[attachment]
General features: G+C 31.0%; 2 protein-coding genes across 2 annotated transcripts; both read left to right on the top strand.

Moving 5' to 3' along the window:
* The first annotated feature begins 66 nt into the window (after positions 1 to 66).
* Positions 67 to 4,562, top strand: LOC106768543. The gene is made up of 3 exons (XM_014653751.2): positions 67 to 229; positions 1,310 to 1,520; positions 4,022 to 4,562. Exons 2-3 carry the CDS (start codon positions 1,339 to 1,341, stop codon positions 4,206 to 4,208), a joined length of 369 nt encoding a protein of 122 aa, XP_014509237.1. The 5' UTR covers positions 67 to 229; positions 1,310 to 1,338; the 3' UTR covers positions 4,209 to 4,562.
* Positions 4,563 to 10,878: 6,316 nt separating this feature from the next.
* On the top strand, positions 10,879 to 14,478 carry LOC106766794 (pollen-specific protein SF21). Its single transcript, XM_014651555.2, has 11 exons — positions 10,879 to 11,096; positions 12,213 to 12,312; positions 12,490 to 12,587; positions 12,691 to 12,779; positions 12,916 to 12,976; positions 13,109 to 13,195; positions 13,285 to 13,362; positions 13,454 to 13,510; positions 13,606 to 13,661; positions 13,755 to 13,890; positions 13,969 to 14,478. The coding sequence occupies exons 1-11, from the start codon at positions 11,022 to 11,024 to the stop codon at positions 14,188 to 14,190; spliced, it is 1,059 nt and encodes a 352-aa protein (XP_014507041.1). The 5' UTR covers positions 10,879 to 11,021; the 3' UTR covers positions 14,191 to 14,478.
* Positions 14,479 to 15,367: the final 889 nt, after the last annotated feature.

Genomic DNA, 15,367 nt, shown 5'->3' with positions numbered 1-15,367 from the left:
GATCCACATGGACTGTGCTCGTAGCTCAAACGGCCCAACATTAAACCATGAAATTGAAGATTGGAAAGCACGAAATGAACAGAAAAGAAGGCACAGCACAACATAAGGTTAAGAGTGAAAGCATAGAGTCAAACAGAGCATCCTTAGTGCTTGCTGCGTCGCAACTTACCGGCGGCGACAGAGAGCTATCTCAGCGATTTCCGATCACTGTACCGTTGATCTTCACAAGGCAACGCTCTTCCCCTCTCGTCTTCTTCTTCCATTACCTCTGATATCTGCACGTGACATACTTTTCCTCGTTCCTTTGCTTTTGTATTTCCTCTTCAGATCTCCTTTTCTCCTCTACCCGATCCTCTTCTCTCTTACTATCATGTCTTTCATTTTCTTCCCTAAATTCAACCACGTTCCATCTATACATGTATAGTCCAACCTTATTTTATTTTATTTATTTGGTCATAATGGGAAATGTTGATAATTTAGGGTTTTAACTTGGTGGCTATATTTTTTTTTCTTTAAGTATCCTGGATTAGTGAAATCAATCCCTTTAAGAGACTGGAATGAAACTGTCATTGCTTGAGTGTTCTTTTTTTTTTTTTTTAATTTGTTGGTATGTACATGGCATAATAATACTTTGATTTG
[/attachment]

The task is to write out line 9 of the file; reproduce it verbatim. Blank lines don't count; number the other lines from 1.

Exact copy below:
GATCCACATGGACTGTGCTCGTAGCTCAAACGGCCCAACATTAAACCATGAAATTGAAGATTGGAAAGCACGAAATGAACAGAAAAGAAGGCACAGCACAACATAAGGTTAAGAGTGAAAGCATAGAGTCAAACAGAGCATCCTTAGTGCTTGCTGCGTCGCAACTTACCGGCGGCGACAGAGAGCTATCTCAGCGATTTCCGATCACTGTACCGTTGATCTTCACAAGGCAACGCTCTTCCCCTCTCGTCTTCTTCTTCCATTACCTCTGATATCTGCACGTGACATACTTTTCCTCGTTCCTTTGCTTTTGTATTTCCTCTTCAGATCTCCTTTTCTCCTCTACCCGATCCTCTTCTCTCTTACTATCATGTCTTTCATTTTCTTCCCTAAATTCAACCACGTTCCATCTATACATGTATAGTCCAACCTTATTTTATTTTATTTATTTGGTCATAATGGGAAATGTTGATAATTTAGGGTTTTAACTTGGTGGCTATATTTTTTTTTCTTTAAGTATCCTGGATTAGTGAAATCAATCCCTTTAAGAGACTGGAATGAAACTGTCATTGCTTGAGTGTTCTTTTTTTTTTTTTTTAATTTGTTGGTATGTACATGGCATAATAATACTTTGATTTG